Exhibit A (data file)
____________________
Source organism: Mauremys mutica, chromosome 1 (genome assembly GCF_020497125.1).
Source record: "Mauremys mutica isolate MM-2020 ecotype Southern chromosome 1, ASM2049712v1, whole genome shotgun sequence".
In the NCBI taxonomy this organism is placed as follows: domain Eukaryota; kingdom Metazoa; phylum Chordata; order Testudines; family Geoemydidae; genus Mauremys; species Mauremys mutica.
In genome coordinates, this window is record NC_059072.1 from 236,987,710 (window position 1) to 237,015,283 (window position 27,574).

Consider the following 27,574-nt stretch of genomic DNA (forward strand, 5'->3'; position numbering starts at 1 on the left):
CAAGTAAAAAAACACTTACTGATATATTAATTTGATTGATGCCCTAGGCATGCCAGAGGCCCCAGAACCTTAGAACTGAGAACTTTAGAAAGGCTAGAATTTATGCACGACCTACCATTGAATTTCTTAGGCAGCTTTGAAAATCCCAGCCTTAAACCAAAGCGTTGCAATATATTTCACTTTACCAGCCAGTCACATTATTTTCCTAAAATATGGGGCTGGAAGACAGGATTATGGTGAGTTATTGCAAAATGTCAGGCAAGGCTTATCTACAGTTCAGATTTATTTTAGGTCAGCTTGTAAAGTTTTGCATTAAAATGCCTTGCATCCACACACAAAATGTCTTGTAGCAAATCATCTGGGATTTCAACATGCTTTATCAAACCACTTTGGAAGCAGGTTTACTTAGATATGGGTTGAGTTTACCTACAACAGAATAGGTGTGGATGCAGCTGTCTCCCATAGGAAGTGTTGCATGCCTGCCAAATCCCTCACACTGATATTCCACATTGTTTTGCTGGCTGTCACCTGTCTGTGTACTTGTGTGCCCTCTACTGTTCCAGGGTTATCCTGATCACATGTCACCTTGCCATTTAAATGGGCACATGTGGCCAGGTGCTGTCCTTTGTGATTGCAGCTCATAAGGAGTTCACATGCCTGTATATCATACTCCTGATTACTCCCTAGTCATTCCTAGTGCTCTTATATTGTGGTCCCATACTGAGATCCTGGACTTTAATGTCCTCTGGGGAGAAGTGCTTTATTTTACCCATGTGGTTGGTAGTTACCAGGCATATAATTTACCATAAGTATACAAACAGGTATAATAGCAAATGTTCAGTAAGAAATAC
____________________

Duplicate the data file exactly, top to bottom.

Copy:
Source organism: Mauremys mutica, chromosome 1 (genome assembly GCF_020497125.1).
Source record: "Mauremys mutica isolate MM-2020 ecotype Southern chromosome 1, ASM2049712v1, whole genome shotgun sequence".
In the NCBI taxonomy this organism is placed as follows: domain Eukaryota; kingdom Metazoa; phylum Chordata; order Testudines; family Geoemydidae; genus Mauremys; species Mauremys mutica.
In genome coordinates, this window is record NC_059072.1 from 236,987,710 (window position 1) to 237,015,283 (window position 27,574).

Consider the following 27,574-nt stretch of genomic DNA (forward strand, 5'->3'; position numbering starts at 1 on the left):
CAAGTAAAAAAACACTTACTGATATATTAATTTGATTGATGCCCTAGGCATGCCAGAGGCCCCAGAACCTTAGAACTGAGAACTTTAGAAAGGCTAGAATTTATGCACGACCTACCATTGAATTTCTTAGGCAGCTTTGAAAATCCCAGCCTTAAACCAAAGCGTTGCAATATATTTCACTTTACCAGCCAGTCACATTATTTTCCTAAAATATGGGGCTGGAAGACAGGATTATGGTGAGTTATTGCAAAATGTCAGGCAAGGCTTATCTACAGTTCAGATTTATTTTAGGTCAGCTTGTAAAGTTTTGCATTAAAATGCCTTGCATCCACACACAAAATGTCTTGTAGCAAATCATCTGGGATTTCAACATGCTTTATCAAACCACTTTGGAAGCAGGTTTACTTAGATATGGGTTGAGTTTACCTACAACAGAATAGGTGTGGATGCAGCTGTCTCCCATAGGAAGTGTTGCATGCCTGCCAAATCCCTCACACTGATATTCCACATTGTTTTGCTGGCTGTCACCTGTCTGTGTACTTGTGTGCCCTCTACTGTTCCAGGGTTATCCTGATCACATGTCACCTTGCCATTTAAATGGGCACATGTGGCCAGGTGCTGTCCTTTGTGATTGCAGCTCATAAGGAGTTCACATGCCTGTATATCATACTCCTGATTACTCCCTAGTCATTCCTAGTGCTCTTATATTGTGGTCCCATACTGAGATCCTGGACTTTAATGTCCTCTGGGGAGAAGTGCTTTATTTTACCCATGTGGTTGGTAGTTACCAGGCATATAATTTACCATAAGTATACAAACAGGTATAATAGCAAATGTTCAGTAAGAAATAC